Within the public discourse in Israel, the words “peace” and “security” seem to be contradictory, with “peace” belonging to the left and “security” to the right; “peace” is something that women talk about and “security” is something that men talk about. Despite the fact that UN resolution 1325, which promotes the inclusion of women in peace making processes and conflict resolution, was passed in 2000 and that it was adopted by Israel in 2005 as part of the Women’s Equal Rights Law, women have not been included in political processes and in fact, there have hardly been any such processes.
With this in the background, a unique caucus was launched yesterday at the Knesset: The Women’s Caucus for Peace and Security, under the leadership of Knesset members Ksenia Svetlova from the Zionist Camp and Michal Rozin from Meretz. The establishment of this caucus is one of the impressive achievements of Women Wage Peace, a grassroots movement in which I have been active during the past few months.
The movement was established after Operation Protective Edge and ever since its members have been promoting support for a political agreement within the general public and have been encouraging our elected officials to lead us towards a mutually binding agreement. Hundreds of members of the movement came to the Knesset to participate in this exceptionally moving inauguration event; the small room was packed! (We were told that the Knesset is not used to having such an impressive attendance at events like this). Members of the movement came from all over the country: from the North, South and center of the Israel, from big cities and from small towns. The women who participated reflected the diversity in the movement: rightwing and leftwing, Jews and Arabs, religious and secular, Ashkenazi and Sephardi. All of us are aware of the diversity, but understand that beyond these differences there is something very deep that we share: hope for peace and knowing that peace is possible.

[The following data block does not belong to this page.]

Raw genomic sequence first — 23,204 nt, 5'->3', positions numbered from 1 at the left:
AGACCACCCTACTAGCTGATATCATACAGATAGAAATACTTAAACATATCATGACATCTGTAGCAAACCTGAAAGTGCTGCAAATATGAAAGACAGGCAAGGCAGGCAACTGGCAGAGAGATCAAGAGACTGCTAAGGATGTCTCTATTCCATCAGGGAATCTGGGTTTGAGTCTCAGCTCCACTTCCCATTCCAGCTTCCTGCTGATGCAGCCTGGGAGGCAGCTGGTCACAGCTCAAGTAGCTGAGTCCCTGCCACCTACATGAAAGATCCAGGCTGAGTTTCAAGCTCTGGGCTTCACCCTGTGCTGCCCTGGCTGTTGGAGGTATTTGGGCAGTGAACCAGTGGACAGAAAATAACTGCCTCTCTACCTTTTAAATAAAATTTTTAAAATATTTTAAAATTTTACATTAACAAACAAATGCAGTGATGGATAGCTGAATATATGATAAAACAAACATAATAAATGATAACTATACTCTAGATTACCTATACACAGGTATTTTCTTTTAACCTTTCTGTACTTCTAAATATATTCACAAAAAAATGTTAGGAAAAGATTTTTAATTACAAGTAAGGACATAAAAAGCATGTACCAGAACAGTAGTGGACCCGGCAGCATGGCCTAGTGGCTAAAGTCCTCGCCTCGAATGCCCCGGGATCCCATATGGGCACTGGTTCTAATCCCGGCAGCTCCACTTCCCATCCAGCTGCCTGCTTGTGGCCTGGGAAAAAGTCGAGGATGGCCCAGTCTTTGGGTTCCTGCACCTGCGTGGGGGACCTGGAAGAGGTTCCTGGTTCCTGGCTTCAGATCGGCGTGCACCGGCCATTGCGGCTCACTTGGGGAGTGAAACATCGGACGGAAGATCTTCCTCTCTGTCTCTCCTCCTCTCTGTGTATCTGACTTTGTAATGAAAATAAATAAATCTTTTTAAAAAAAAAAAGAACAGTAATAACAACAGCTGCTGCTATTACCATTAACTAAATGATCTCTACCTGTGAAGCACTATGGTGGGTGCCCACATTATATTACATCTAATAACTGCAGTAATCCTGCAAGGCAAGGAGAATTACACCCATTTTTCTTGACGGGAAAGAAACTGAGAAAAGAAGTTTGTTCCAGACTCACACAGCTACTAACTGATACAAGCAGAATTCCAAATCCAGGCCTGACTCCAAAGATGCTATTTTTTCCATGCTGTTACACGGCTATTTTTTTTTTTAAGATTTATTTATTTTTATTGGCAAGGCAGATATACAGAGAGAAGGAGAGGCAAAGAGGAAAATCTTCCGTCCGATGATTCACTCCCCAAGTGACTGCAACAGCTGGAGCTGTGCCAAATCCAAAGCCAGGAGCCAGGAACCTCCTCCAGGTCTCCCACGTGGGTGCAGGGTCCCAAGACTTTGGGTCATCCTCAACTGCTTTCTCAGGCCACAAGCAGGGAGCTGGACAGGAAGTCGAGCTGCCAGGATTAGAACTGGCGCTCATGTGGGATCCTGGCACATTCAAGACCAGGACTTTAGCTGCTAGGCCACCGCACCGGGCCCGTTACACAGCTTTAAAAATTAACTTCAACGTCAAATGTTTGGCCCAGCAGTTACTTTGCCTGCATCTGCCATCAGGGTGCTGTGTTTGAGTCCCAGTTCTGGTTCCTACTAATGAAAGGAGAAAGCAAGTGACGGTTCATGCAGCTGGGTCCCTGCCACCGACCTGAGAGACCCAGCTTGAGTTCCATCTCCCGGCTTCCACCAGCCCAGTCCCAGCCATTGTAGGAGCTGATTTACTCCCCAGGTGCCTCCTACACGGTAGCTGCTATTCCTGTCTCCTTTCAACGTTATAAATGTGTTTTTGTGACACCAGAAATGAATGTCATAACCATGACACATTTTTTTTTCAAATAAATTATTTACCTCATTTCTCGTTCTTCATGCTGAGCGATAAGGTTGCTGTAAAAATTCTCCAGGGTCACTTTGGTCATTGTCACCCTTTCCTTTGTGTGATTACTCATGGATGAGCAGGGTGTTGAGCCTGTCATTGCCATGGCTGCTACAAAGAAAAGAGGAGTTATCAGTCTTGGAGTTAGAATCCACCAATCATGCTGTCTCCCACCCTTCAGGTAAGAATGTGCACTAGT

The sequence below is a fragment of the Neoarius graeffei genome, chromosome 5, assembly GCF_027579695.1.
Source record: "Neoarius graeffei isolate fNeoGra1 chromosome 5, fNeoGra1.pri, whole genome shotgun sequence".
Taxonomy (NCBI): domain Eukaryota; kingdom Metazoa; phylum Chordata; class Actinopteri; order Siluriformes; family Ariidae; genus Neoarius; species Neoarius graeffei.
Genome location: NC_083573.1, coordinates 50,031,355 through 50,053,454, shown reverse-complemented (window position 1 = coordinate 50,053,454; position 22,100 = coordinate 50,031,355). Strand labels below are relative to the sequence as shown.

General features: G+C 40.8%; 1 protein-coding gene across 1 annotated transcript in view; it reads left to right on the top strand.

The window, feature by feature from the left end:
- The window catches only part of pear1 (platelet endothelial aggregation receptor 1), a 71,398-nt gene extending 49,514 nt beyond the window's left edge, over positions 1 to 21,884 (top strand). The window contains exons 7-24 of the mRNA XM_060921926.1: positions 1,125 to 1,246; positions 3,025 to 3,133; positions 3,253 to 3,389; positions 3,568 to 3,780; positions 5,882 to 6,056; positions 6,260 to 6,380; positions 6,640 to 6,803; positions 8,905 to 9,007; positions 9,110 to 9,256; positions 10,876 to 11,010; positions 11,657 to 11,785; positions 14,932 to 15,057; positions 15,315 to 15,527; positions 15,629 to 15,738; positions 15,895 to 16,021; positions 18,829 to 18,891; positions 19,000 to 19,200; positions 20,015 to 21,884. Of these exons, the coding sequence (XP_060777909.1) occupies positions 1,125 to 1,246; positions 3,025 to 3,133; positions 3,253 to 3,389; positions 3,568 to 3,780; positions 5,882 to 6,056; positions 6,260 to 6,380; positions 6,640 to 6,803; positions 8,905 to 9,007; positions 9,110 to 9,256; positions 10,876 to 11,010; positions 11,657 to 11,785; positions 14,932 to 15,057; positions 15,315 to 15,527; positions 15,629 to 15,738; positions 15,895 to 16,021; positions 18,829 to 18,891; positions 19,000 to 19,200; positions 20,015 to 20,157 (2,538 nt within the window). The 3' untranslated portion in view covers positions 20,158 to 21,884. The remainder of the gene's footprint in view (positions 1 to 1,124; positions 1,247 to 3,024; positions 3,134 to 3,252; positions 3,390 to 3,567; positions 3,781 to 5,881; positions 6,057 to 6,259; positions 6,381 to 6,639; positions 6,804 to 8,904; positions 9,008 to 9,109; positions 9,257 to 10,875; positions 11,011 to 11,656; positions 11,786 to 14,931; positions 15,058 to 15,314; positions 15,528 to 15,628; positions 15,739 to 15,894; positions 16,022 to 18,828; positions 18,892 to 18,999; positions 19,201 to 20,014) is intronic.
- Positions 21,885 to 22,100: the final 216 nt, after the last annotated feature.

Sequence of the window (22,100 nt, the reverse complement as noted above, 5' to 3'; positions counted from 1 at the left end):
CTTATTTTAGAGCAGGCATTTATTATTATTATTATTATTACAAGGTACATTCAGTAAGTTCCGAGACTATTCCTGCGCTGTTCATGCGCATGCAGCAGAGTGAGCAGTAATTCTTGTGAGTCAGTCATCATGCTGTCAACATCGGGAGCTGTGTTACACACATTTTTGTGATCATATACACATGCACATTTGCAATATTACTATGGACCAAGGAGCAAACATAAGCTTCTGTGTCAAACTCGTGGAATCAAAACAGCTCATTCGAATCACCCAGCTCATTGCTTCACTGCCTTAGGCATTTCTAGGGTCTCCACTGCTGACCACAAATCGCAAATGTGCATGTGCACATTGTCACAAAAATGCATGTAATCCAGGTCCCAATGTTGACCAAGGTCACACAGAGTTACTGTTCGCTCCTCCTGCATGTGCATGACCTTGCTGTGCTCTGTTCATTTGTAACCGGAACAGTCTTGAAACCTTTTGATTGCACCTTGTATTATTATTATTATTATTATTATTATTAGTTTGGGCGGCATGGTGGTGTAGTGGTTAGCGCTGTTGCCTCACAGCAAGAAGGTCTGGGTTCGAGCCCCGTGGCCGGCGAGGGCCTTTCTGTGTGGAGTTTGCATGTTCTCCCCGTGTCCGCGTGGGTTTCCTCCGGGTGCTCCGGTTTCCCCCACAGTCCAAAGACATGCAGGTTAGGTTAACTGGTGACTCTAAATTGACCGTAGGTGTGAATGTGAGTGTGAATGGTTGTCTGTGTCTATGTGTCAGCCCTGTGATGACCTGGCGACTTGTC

The speakers at this event – Knesset members, representatives of Women Wage Peace, professors, public figures – spoke about the relationship between peace and security, about the importance of hearing women’s voices on security issues and about broadening the concept of security so that it includes personal and social security, not just military security. They spoke about Women Wage Peace bringing the words “peace” and “hope” back into the public discourse and empowering the Knesset members to promote a political agreement.
It is difficult to describe in words how moving this event was for all those present. There was no doubt to any of the people in the room that “peace” and “security” are not contradictory; they belong to everyone: right, left, women and men.
It is rare to be able to be part of history while it is happening. Yesterday was one of those rare moments for me.
Translated by Sue Lewinstein